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I use the BIAB method. My keggle has a side drain valve with a pickup tube going to the bottom. After the boil, I get gobs of fine material coming through my counter-flow chiller into the fermenter. It must be mostly fine crush flour leaking out of the brew bag during the mash (I use hop sacks in the boil).

I bought some #60 screen (250 micron) and did a shake test on my grain to see what is in there. It looks like maybe 5-10% of the crush is fine enough to go through the screen and my brew bag since they are about the same mesh size. The bag drains like a champ when I pull it, so I don't really want to change to muslin or something else.

Question for the group: Is there a disadvantage to screening my grain to remove the flour before mashing? Obviously I have to make up for missing material in the grain bill, but the $3 more is worth it considering the hassle I seem to have with excess trub and chiller clogs at the end of the run.

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'Is there a disadvantage to screening my grain to remove the flour before mashing?'

Aside from your point about losing extract (the most important thing, really), a few things I can think of:

  • Fine flour disproportionately represents potential extract, by weight. "Fine grits and flour [...] yield some 50-60 % of the weight of milled malt but 80-90% of the extract" (source). So if you lose 7% by weight in fine flour by sieving it, you'd have to add more than 7% more grain to get the same OG.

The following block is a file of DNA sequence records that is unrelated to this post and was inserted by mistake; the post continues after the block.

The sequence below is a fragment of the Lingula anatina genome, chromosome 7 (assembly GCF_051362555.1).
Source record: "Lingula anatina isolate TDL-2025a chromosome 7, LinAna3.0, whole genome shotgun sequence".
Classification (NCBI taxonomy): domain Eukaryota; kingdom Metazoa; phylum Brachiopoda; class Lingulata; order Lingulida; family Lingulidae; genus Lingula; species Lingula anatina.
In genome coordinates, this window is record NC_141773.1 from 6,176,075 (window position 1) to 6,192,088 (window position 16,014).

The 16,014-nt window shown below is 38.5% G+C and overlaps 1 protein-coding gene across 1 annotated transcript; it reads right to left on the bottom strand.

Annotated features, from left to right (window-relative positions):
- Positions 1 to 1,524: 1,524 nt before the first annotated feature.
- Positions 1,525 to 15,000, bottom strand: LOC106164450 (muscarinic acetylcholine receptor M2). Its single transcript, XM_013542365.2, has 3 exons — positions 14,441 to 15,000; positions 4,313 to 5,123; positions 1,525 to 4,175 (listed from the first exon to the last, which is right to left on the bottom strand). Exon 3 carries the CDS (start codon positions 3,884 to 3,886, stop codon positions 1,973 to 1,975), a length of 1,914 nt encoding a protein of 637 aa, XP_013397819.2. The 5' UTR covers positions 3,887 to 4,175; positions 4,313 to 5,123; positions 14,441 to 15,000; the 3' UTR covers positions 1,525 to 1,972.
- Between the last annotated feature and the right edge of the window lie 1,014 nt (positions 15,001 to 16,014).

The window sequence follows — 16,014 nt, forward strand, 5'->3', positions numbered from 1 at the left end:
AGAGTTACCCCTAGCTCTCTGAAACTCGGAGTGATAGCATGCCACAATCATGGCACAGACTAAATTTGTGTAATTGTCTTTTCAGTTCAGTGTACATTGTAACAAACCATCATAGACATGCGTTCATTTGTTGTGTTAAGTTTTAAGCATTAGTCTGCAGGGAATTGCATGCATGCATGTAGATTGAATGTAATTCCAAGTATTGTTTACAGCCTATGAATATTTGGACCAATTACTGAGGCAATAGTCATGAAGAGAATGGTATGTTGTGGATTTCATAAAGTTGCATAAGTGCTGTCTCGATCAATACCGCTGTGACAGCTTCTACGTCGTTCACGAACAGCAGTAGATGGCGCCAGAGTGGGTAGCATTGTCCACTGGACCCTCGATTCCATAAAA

• Fine milling of husks and under-modified parts of the malt increase extraction of tannins (which can impart astringency) and beta-glucans (which can screw with wort separation), respectively. Quite the opposite of a disadvantage, it might actually make for a cleaner beer and a more fluid process.
  • Changing the ratio of fine flour (mostly starch) to husk by sieving may alter the balance of flavors in the resulting wort, favoring more husk-y flavors per unit of extract.

I'd say try it, see if it makes a difference, and if it makes your process easier and still makes good beer, that's all that matters.

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